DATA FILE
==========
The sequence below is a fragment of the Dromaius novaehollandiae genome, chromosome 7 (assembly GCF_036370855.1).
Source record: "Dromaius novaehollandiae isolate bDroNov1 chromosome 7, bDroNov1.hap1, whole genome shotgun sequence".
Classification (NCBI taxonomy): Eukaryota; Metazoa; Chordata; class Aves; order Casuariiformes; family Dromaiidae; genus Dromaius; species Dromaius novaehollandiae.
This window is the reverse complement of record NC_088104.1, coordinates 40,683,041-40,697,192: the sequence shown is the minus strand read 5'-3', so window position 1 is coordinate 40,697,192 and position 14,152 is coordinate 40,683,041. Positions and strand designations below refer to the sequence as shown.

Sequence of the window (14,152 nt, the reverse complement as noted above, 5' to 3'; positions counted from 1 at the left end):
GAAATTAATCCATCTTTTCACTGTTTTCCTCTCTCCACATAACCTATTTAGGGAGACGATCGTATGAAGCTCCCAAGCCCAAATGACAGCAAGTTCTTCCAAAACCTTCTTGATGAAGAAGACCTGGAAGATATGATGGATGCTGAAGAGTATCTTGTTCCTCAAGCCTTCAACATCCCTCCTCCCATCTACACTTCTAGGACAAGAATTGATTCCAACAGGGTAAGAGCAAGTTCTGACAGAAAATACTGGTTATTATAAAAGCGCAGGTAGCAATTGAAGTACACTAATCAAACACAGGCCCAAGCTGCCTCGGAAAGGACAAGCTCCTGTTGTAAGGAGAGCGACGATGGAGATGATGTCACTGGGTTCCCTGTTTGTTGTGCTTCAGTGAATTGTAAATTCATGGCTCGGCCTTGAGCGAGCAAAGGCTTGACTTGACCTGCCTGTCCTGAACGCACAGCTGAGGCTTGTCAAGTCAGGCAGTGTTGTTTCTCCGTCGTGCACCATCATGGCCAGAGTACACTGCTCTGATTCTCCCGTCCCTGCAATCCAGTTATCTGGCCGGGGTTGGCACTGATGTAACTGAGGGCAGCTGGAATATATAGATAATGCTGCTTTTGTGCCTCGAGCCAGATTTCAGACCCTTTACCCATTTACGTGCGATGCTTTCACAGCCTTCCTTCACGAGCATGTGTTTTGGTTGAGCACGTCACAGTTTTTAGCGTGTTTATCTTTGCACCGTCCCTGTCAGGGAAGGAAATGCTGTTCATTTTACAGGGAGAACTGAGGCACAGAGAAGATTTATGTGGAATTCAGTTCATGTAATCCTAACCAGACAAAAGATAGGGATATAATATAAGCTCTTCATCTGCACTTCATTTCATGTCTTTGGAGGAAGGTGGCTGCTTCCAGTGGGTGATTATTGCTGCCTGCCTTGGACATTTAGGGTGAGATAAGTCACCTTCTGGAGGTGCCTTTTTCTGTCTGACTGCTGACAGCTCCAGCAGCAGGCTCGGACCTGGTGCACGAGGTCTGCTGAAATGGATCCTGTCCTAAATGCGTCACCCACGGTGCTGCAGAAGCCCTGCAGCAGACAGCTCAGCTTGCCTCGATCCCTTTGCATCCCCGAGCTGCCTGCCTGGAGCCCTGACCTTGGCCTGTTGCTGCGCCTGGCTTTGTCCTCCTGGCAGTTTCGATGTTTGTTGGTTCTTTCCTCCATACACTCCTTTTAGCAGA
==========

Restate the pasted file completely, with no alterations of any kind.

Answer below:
The sequence below is a fragment of the Dromaius novaehollandiae genome, chromosome 7 (assembly GCF_036370855.1).
Source record: "Dromaius novaehollandiae isolate bDroNov1 chromosome 7, bDroNov1.hap1, whole genome shotgun sequence".
Classification (NCBI taxonomy): Eukaryota; Metazoa; Chordata; class Aves; order Casuariiformes; family Dromaiidae; genus Dromaius; species Dromaius novaehollandiae.
This window is the reverse complement of record NC_088104.1, coordinates 40,683,041-40,697,192: the sequence shown is the minus strand read 5'-3', so window position 1 is coordinate 40,697,192 and position 14,152 is coordinate 40,683,041. Positions and strand designations below refer to the sequence as shown.

Sequence of the window (14,152 nt, the reverse complement as noted above, 5' to 3'; positions counted from 1 at the left end):
GAAATTAATCCATCTTTTCACTGTTTTCCTCTCTCCACATAACCTATTTAGGGAGACGATCGTATGAAGCTCCCAAGCCCAAATGACAGCAAGTTCTTCCAAAACCTTCTTGATGAAGAAGACCTGGAAGATATGATGGATGCTGAAGAGTATCTTGTTCCTCAAGCCTTCAACATCCCTCCTCCCATCTACACTTCTAGGACAAGAATTGATTCCAACAGGGTAAGAGCAAGTTCTGACAGAAAATACTGGTTATTATAAAAGCGCAGGTAGCAATTGAAGTACACTAATCAAACACAGGCCCAAGCTGCCTCGGAAAGGACAAGCTCCTGTTGTAAGGAGAGCGACGATGGAGATGATGTCACTGGGTTCCCTGTTTGTTGTGCTTCAGTGAATTGTAAATTCATGGCTCGGCCTTGAGCGAGCAAAGGCTTGACTTGACCTGCCTGTCCTGAACGCACAGCTGAGGCTTGTCAAGTCAGGCAGTGTTGTTTCTCCGTCGTGCACCATCATGGCCAGAGTACACTGCTCTGATTCTCCCGTCCCTGCAATCCAGTTATCTGGCCGGGGTTGGCACTGATGTAACTGAGGGCAGCTGGAATATATAGATAATGCTGCTTTTGTGCCTCGAGCCAGATTTCAGACCCTTTACCCATTTACGTGCGATGCTTTCACAGCCTTCCTTCACGAGCATGTGTTTTGGTTGAGCACGTCACAGTTTTTAGCGTGTTTATCTTTGCACCGTCCCTGTCAGGGAAGGAAATGCTGTTCATTTTACAGGGAGAACTGAGGCACAGAGAAGATTTATGTGGAATTCAGTTCATGTAATCCTAACCAGACAAAAGATAGGGATATAATATAAGCTCTTCATCTGCACTTCATTTCATGTCTTTGGAGGAAGGTGGCTGCTTCCAGTGGGTGATTATTGCTGCCTGCCTTGGACATTTAGGGTGAGATAAGTCACCTTCTGGAGGTGCCTTTTTCTGTCTGACTGCTGACAGCTCCAGCAGCAGGCTCGGACCTGGTGCACGAGGTCTGCTGAAATGGATCCTGTCCTAAATGCGTCACCCACGGTGCTGCAGAAGCCCTGCAGCAGACAGCTCAGCTTGCCTCGATCCCTTTGCATCCCCGAGCTGCCTGCCTGGAGCCCTGACCTTGGCCTGTTGCTGCGCCTGGCTTTGTCCTCCTGGCAGTTTCGATGTTTGTTGGTTCTTTCCTCCATACACTCCTTTTAGCAGA